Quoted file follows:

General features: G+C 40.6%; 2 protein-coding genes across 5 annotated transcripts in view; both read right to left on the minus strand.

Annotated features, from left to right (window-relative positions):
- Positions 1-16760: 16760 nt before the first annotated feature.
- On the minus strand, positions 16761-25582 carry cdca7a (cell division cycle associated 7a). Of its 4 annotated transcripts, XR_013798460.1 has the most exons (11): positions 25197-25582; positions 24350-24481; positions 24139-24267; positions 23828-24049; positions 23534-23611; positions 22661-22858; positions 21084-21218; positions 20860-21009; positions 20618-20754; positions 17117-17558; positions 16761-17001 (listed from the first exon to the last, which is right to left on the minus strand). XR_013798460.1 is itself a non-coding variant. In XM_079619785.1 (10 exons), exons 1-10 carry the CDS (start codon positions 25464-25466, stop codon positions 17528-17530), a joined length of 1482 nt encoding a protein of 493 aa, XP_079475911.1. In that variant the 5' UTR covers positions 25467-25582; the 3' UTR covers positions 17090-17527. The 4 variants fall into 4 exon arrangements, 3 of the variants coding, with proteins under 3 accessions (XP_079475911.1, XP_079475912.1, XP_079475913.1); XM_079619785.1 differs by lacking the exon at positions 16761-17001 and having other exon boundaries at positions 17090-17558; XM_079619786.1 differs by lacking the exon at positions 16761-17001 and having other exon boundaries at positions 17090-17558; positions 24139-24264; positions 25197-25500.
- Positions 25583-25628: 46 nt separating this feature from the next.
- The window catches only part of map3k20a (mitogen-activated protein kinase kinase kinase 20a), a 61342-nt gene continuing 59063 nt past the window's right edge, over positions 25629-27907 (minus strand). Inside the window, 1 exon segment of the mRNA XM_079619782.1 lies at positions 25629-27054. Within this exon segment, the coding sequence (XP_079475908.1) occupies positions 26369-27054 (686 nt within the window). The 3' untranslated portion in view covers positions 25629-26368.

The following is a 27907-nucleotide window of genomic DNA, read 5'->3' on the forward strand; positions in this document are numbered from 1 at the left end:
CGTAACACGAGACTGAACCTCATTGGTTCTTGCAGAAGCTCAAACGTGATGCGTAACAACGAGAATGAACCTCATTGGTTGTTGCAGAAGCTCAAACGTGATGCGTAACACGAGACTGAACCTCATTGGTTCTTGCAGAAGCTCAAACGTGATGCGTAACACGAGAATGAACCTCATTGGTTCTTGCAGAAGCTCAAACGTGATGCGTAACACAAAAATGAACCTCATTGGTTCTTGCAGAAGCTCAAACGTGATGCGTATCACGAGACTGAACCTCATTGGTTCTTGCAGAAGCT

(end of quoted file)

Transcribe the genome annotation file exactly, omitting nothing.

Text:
General features: G+C 40.6%; 2 protein-coding genes across 5 annotated transcripts in view; both read right to left on the minus strand.

Annotated features, from left to right (window-relative positions):
- Positions 1-16760: 16760 nt before the first annotated feature.
- On the minus strand, positions 16761-25582 carry cdca7a (cell division cycle associated 7a). Of its 4 annotated transcripts, XR_013798460.1 has the most exons (11): positions 25197-25582; positions 24350-24481; positions 24139-24267; positions 23828-24049; positions 23534-23611; positions 22661-22858; positions 21084-21218; positions 20860-21009; positions 20618-20754; positions 17117-17558; positions 16761-17001 (listed from the first exon to the last, which is right to left on the minus strand). XR_013798460.1 is itself a non-coding variant. In XM_079619785.1 (10 exons), exons 1-10 carry the CDS (start codon positions 25464-25466, stop codon positions 17528-17530), a joined length of 1482 nt encoding a protein of 493 aa, XP_079475911.1. In that variant the 5' UTR covers positions 25467-25582; the 3' UTR covers positions 17090-17527. The 4 variants fall into 4 exon arrangements, 3 of the variants coding, with proteins under 3 accessions (XP_079475911.1, XP_079475912.1, XP_079475913.1); XM_079619785.1 differs by lacking the exon at positions 16761-17001 and having other exon boundaries at positions 17090-17558; XM_079619786.1 differs by lacking the exon at positions 16761-17001 and having other exon boundaries at positions 17090-17558; positions 24139-24264; positions 25197-25500.
- Positions 25583-25628: 46 nt separating this feature from the next.
- The window catches only part of map3k20a (mitogen-activated protein kinase kinase kinase 20a), a 61342-nt gene continuing 59063 nt past the window's right edge, over positions 25629-27907 (minus strand). Inside the window, 1 exon segment of the mRNA XM_079619782.1 lies at positions 25629-27054. Within this exon segment, the coding sequence (XP_079475908.1) occupies positions 26369-27054 (686 nt within the window). The 3' untranslated portion in view covers positions 25629-26368.

The following is a 27907-nucleotide window of genomic DNA, read 5'->3' on the forward strand; positions in this document are numbered from 1 at the left end:
CGTAACACGAGACTGAACCTCATTGGTTCTTGCAGAAGCTCAAACGTGATGCGTAACAACGAGAATGAACCTCATTGGTTGTTGCAGAAGCTCAAACGTGATGCGTAACACGAGACTGAACCTCATTGGTTCTTGCAGAAGCTCAAACGTGATGCGTAACACGAGAATGAACCTCATTGGTTCTTGCAGAAGCTCAAACGTGATGCGTAACACAAAAATGAACCTCATTGGTTCTTGCAGAAGCTCAAACGTGATGCGTATCACGAGACTGAACCTCATTGGTTCTTGCAGAAGCT